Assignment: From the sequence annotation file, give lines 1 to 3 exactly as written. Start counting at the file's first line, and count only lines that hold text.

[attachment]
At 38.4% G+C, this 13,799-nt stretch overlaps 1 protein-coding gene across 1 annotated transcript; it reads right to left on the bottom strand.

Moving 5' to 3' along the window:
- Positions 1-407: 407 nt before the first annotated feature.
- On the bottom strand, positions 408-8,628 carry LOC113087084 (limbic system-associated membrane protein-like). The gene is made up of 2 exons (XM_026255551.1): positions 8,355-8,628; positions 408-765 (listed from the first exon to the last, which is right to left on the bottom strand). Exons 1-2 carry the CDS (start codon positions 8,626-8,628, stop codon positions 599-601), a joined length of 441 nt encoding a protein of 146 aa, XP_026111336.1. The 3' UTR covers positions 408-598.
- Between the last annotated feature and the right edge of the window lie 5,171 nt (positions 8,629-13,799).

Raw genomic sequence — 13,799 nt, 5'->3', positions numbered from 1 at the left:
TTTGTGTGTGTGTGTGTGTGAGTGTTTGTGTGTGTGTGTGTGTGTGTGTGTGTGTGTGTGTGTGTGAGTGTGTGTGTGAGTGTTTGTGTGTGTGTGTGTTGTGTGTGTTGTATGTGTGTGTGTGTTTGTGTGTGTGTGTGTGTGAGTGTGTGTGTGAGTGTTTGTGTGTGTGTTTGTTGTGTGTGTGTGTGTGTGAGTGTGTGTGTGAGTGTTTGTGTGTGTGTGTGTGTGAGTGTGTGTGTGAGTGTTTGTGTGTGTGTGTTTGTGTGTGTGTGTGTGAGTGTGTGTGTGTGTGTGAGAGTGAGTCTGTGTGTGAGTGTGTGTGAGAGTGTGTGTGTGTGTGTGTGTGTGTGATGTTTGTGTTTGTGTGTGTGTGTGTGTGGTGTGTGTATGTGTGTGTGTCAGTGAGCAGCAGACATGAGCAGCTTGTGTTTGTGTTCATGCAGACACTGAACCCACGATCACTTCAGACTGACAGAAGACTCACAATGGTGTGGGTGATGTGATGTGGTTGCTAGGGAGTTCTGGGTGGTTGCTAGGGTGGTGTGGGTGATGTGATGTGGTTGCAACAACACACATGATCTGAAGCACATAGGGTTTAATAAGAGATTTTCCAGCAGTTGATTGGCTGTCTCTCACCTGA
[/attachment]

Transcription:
At 38.4% G+C, this 13,799-nt stretch overlaps 1 protein-coding gene across 1 annotated transcript; it reads right to left on the bottom strand.

Moving 5' to 3' along the window:
- Positions 1-407: 407 nt before the first annotated feature.